As Kodwo Eshun highlights in his essay, “Further Considerations of Afrofuturism,” “science fiction is neither forward-looking nor utopian. Rather, in William Gibson’s phrase, science fiction is a means through which to preprogram the present. Looking back at the genre, it becomes apparent that science fiction was never concerned with the future, but rather with engineering feedback between its preferred future and its becoming present [...].”30 While the mainstream vision of the future continues to uphold the erasure of those who do not fit in with the hegemonic vision, Afrofuturism speculates an alternative possible future that is built upon a different set of knowledge and traditions. While the writings of Siegfried Zielinski and Jussi Parikka urge us to expand our knowledge and reconsider non-linear perspectives on temporalities and the different viewpoints to understand the world that can be collapse into our present to encourage the imagination of a better future. How can the works of contemporary Afrofuturist such as Black Quantum Futurism and Quentin VerCetty lead the potential and the power of the imagination as a catalyst for changes in the transformation of a person's reality and experience and allows for a speculative narrative experience through a platform where time and space are altered.


1. Mark Dery, “Black to the Future: Interviews with Samuel R. Delany, Greg Tate, and Tricia Rose Black,” in Flame Wars: The Discourse of Cyberculture (Durham, NC: Duke University Press, 1997), pp. 180.

2. Ytasha L. Womack, “Evolution of a Space Cadet,” in Afrofuturism: The World of Black Sci- Fi and Fantasy Culture (Lawrence Hill Books, 2013), p. 9.

3. Kodwo Eshun, “Further Considerations of Afrofuturism,” CR: The New Centennial Review 3, no. 2 (2003): pp. 287-302,

4. Siegfried Zielinski, “Introduction: The Idea of a Deep Time of the Media,” in Deep Time of the Media: Toward an Archaeology of Hearing and Seeing by Technical Means (Cambridge, Mass: MIT Pr, 2009), p.5.

5. Jussi Parikka, “An Alternative Deep Time of the Media 31,” in A Geology of Media (Minneapolis: University of Minnesota Press, 2015), pp. 42.

6. Zielinski, “Introduction,” p.10.

7. Eshun, “Further Considerations of Afrofuturism,” pp. 294.

8. Ibid, pp. 296

9. Reynaldo Anderson and Charles E. Jones, “Afrofuturism 2.0: The Rise of Astro-Blackness,” in Afrofuturism 2.0: The Rise of Astro-Blackness (Lanham: Lexington Books, 2017), pp. ix-x.

10. Anderson and Jones, “Afrofuturism 2.0,” pp. ix-x

11. Henceforth, Black Quantum Futurism will be shortened to BQF

12. “Manifesta 13 Marseille the European Nomadic Biennial,” Black Quantum Futurism – Manifesta 13 Marseille (Manifesta 13), accessed April 5, 2022,

13. Manifesta 13 Marseille.

14. Ibid.

15. Black Quantum Futurism. 2020. “Nonlinear Histories & Quantum Futures.” Facebook. September 16, 2020.

16. “About,” About FuturesLab.Community | Community Futures, accessed April 10, 2022,

17. “About”

18. Rasheedah Phillips, “Black Quantum Futurism: Theory and Practice – Part 1” in Black Quantum Futurism: Theory and Practice (Philadelphia: Afrofuturist Affair/House of Future Sciences Books, 2015), pp.17.

19. Phillips, “Black Quantum Futurism,” pp.76-77.

20. Ibid, pp. 26.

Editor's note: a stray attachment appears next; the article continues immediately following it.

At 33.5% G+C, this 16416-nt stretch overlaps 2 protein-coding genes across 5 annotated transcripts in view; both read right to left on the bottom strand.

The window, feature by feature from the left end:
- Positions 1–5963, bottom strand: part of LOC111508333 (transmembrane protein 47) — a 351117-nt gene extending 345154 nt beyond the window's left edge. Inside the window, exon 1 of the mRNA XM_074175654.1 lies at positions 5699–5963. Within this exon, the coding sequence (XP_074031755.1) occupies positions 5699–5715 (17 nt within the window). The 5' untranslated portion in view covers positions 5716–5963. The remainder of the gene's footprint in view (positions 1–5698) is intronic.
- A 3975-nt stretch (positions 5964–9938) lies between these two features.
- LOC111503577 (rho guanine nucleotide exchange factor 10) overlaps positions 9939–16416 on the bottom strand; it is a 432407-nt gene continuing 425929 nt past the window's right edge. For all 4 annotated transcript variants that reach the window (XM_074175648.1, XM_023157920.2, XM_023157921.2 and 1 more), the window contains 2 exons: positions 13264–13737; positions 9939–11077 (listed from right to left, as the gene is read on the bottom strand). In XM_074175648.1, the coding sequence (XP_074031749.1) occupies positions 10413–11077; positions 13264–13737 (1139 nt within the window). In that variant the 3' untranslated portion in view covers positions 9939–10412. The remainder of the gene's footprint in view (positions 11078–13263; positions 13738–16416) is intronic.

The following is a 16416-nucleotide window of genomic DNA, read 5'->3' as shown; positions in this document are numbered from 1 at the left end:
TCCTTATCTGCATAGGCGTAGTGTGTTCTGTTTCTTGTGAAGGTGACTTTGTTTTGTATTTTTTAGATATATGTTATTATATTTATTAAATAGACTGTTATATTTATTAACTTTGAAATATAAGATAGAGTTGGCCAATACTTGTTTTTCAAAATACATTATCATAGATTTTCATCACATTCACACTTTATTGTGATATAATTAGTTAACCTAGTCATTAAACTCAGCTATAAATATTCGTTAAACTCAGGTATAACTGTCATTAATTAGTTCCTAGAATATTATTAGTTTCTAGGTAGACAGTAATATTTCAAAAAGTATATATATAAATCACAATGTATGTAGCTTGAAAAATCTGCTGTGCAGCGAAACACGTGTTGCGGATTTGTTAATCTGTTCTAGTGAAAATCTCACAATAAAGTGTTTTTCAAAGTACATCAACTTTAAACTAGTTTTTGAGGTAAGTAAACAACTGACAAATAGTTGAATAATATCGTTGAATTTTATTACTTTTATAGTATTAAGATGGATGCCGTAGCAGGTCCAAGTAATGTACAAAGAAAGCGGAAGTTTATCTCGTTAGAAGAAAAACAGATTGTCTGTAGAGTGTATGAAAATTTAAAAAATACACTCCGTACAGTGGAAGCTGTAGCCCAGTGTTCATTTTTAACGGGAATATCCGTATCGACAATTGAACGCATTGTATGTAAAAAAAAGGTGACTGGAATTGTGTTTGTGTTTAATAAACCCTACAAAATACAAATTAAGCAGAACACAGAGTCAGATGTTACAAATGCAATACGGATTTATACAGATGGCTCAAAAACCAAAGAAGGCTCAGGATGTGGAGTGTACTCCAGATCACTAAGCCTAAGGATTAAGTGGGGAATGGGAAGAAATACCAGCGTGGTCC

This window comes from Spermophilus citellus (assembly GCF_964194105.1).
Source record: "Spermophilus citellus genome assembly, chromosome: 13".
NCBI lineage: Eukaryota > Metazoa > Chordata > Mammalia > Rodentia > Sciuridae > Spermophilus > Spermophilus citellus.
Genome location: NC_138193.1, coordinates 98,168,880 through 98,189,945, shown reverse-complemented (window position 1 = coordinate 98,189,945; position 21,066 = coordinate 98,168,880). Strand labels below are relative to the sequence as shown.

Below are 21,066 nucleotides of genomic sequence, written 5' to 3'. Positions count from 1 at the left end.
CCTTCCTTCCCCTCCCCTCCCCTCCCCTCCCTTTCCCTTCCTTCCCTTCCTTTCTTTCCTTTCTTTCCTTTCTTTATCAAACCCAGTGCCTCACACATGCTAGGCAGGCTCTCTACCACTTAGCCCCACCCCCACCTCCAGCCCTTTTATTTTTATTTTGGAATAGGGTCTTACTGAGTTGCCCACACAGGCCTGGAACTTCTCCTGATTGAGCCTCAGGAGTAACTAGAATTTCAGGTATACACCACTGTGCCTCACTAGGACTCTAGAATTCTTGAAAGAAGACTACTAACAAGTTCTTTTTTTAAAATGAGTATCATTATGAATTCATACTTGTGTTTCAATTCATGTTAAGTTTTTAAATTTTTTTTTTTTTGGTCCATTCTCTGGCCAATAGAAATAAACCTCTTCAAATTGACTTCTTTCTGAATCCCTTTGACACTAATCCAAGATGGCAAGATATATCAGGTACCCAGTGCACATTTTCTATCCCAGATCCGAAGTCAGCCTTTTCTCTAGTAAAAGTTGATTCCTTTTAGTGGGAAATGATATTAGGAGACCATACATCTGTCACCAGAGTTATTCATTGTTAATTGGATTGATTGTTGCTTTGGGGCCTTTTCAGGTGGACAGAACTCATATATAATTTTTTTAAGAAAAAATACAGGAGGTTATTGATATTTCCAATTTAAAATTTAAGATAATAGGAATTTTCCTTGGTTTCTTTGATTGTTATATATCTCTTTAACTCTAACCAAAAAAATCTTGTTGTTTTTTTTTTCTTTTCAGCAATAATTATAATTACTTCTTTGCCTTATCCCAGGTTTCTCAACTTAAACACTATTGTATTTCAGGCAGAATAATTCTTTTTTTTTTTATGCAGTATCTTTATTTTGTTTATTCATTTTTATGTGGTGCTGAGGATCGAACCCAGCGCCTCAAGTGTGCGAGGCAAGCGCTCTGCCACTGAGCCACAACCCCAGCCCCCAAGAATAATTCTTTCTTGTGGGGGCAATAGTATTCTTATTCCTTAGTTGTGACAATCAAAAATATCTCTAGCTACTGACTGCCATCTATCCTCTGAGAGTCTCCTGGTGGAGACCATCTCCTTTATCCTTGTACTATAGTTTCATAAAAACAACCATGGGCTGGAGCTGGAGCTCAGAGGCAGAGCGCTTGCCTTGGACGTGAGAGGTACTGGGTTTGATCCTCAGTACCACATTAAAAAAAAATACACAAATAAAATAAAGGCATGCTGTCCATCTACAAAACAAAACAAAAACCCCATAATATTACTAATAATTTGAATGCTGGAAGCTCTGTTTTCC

21. Manifesta 13 Marseille.

22. Quentin VerCetty, “About,” vmistudios, accessed April 10, 2022,

23. Quentin VerCetty (Lindsay), “A Likkle Overstanding of Sankofanology,” in Cosmic Underground Northside an Incantation of Black Canadian Speculative Discourse & Innerstandings (Canada: CEDAR GROVE PUB, 2020), pp.91.

24. Jan Zalasiewicz et al., “The Technofossil Record of Humans,” The Anthropocene Review 1, no. 1 (July 2014): pp. 34-43,

25. Jussi Parikka, “Fossil Futures,” in A Geology of Media (Minneapolis: University of Minnesota Press, 2015), pp. 109.

26. Parikka, “Fossil Futures,” pp. 109.

27. Ibid, pp. 121

28. Ibid, pp. 121.

29. Quentin VerCetty, “The Project: Missing Black Technofossils Here,” Missing Black Technofossil, accessed April 10, 2022,

30. Eshun, “Further Consideration of Afrofuturism,” pp. 290.


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Barber, Tiffany E. “25 Years of Afrofuturism and Black Speculative Thought: Roundtable with Tiffany E. Barber, Reynaldo Anderson, Mark Dery, and Sheree Renée Thomas.” TOPIA: Canadian Journal of Cultural Studies 39 (2018): 136–44.

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About the Author

Diane Hau Yu Wong (She/Her) is a Cantonese-Canadian emerging curator based on the unceded territories of the Musqueam, Tsleil-Waututh and Squamish First Nations. She received her BFA in Art History from Concordia University and is currently an MA Candidate in the Critical Curatorial Studies program at the University of British Columbia. She is also the Programming Manager at Centre A: Vancouver International Centre for Contemporary Asian Art and has curated exhibitions at espace pop, Art Matters Festival, Nuit Blanche, articule, and Centre A. She was the recipient of the articule x MAI Curatorial Mentorship in 2020/2022 and the 2020 Momus Emerging Critics Residency program. Her curatorial projects are supported by BC Arts Council (2022, 2023) and Canada Council for the Arts (2023).

Her curatorial practice and research are broadly based on the intersection between technology and new media art, predominantly focusing on the world-building possibilities of different iterations of Futurism, such as Afrofuturism, Indigenous Futurism, and Asian Futurism. She is particularly interested in examining the depiction of Asian bodies as cyborgs and non-humans in science fiction through Techno-Orientalism and the current development of Asian Futurism.